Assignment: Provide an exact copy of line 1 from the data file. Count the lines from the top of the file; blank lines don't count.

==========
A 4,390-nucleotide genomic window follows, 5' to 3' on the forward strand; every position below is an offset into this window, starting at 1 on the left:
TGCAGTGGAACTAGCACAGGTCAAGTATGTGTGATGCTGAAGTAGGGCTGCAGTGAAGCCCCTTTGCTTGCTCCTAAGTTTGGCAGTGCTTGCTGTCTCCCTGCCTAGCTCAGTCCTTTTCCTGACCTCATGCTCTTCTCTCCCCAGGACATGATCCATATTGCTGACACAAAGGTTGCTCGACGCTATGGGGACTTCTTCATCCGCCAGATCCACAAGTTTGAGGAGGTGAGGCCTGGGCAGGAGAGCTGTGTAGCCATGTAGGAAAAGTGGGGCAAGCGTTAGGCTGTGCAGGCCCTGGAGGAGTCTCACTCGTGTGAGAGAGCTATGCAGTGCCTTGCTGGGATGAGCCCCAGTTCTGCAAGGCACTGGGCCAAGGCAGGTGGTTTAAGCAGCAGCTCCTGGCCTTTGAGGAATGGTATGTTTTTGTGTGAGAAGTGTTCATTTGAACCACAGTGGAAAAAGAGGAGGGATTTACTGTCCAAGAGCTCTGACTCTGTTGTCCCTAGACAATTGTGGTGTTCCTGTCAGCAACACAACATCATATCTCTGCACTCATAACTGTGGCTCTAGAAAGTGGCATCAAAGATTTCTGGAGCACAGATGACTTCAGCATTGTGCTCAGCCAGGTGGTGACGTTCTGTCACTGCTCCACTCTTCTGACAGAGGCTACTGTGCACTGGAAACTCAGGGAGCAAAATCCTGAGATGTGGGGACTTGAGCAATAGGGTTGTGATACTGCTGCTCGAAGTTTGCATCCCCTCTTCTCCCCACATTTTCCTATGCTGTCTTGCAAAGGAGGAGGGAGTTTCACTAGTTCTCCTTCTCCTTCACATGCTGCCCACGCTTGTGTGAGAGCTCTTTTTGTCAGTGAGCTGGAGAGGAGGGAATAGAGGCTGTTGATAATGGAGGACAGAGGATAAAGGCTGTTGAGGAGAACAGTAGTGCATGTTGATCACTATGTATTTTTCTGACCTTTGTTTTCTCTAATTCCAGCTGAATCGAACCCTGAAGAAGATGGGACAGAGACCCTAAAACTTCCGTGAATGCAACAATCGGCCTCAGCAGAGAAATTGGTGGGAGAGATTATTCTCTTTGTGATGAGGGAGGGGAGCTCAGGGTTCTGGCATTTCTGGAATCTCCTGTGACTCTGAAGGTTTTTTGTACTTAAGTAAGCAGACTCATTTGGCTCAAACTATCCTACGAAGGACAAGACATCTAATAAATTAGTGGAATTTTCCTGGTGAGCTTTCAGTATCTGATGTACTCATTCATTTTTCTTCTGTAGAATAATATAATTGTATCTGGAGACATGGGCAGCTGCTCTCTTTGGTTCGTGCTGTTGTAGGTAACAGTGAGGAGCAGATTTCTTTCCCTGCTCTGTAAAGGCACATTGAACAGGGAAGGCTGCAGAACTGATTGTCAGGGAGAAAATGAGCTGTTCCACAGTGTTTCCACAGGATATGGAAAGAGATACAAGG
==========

A 4,390-nucleotide genomic window follows, 5' to 3' on the forward strand; every position below is an offset into this window, starting at 1 on the left: